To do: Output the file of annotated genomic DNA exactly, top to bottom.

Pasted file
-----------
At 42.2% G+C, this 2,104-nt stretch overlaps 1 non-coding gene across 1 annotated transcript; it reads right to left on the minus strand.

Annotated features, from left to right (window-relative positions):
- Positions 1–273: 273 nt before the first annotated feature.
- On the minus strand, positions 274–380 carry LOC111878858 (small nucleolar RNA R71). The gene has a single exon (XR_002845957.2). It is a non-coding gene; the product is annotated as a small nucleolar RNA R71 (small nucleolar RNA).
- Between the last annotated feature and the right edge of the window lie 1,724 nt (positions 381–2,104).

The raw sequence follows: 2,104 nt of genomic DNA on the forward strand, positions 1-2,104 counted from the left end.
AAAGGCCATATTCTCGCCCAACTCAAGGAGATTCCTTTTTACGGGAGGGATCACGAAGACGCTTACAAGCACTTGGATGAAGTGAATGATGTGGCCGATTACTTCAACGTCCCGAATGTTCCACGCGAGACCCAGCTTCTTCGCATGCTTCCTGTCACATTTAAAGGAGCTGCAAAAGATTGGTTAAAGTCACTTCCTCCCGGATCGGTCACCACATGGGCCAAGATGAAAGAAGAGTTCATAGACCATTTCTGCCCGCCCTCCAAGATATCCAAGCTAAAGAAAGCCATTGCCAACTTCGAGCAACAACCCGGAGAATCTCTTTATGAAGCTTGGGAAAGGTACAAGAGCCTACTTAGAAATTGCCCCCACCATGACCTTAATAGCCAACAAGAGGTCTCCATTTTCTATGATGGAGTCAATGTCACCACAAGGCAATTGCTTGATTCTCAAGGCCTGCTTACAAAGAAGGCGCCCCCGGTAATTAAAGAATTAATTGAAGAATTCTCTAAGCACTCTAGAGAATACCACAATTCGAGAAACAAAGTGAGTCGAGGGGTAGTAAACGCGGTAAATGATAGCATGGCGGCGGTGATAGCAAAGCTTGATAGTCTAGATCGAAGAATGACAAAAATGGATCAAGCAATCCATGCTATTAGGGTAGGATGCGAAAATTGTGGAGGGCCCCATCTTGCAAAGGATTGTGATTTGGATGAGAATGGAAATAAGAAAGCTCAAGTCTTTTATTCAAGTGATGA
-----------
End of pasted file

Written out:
At 42.2% G+C, this 2,104-nt stretch overlaps 1 non-coding gene across 1 annotated transcript; it reads right to left on the minus strand.

Annotated features, from left to right (window-relative positions):
- Positions 1–273: 273 nt before the first annotated feature.
- On the minus strand, positions 274–380 carry LOC111878858 (small nucleolar RNA R71). The gene has a single exon (XR_002845957.2). It is a non-coding gene; the product is annotated as a small nucleolar RNA R71 (small nucleolar RNA).
- Between the last annotated feature and the right edge of the window lie 1,724 nt (positions 381–2,104).

The raw sequence follows: 2,104 nt of genomic DNA on the forward strand, positions 1-2,104 counted from the left end.
AAAGGCCATATTCTCGCCCAACTCAAGGAGATTCCTTTTTACGGGAGGGATCACGAAGACGCTTACAAGCACTTGGATGAAGTGAATGATGTGGCCGATTACTTCAACGTCCCGAATGTTCCACGCGAGACCCAGCTTCTTCGCATGCTTCCTGTCACATTTAAAGGAGCTGCAAAAGATTGGTTAAAGTCACTTCCTCCCGGATCGGTCACCACATGGGCCAAGATGAAAGAAGAGTTCATAGACCATTTCTGCCCGCCCTCCAAGATATCCAAGCTAAAGAAAGCCATTGCCAACTTCGAGCAACAACCCGGAGAATCTCTTTATGAAGCTTGGGAAAGGTACAAGAGCCTACTTAGAAATTGCCCCCACCATGACCTTAATAGCCAACAAGAGGTCTCCATTTTCTATGATGGAGTCAATGTCACCACAAGGCAATTGCTTGATTCTCAAGGCCTGCTTACAAAGAAGGCGCCCCCGGTAATTAAAGAATTAATTGAAGAATTCTCTAAGCACTCTAGAGAATACCACAATTCGAGAAACAAAGTGAGTCGAGGGGTAGTAAACGCGGTAAATGATAGCATGGCGGCGGTGATAGCAAAGCTTGATAGTCTAGATCGAAGAATGACAAAAATGGATCAAGCAATCCATGCTATTAGGGTAGGATGCGAAAATTGTGGAGGGCCCCATCTTGCAAAGGATTGTGATTTGGATGAGAATGGAAATAAGAAAGCTCAAGTCTTTTATTCAAGTGATGA